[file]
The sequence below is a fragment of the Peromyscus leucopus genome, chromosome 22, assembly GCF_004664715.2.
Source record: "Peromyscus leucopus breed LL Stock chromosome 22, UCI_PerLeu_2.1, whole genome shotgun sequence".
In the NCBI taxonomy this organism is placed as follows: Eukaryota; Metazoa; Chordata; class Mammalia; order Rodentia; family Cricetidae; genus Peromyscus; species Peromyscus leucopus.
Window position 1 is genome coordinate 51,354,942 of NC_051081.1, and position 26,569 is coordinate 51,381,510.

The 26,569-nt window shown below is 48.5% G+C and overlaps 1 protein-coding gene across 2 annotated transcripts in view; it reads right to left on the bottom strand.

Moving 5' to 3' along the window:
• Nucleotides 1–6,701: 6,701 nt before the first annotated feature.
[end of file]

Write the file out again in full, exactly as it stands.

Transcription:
The sequence below is a fragment of the Peromyscus leucopus genome, chromosome 22, assembly GCF_004664715.2.
Source record: "Peromyscus leucopus breed LL Stock chromosome 22, UCI_PerLeu_2.1, whole genome shotgun sequence".
In the NCBI taxonomy this organism is placed as follows: Eukaryota; Metazoa; Chordata; class Mammalia; order Rodentia; family Cricetidae; genus Peromyscus; species Peromyscus leucopus.
Window position 1 is genome coordinate 51,354,942 of NC_051081.1, and position 26,569 is coordinate 51,381,510.

The 26,569-nt window shown below is 48.5% G+C and overlaps 1 protein-coding gene across 2 annotated transcripts in view; it reads right to left on the bottom strand.

Moving 5' to 3' along the window:
• Nucleotides 1–6,701: 6,701 nt before the first annotated feature.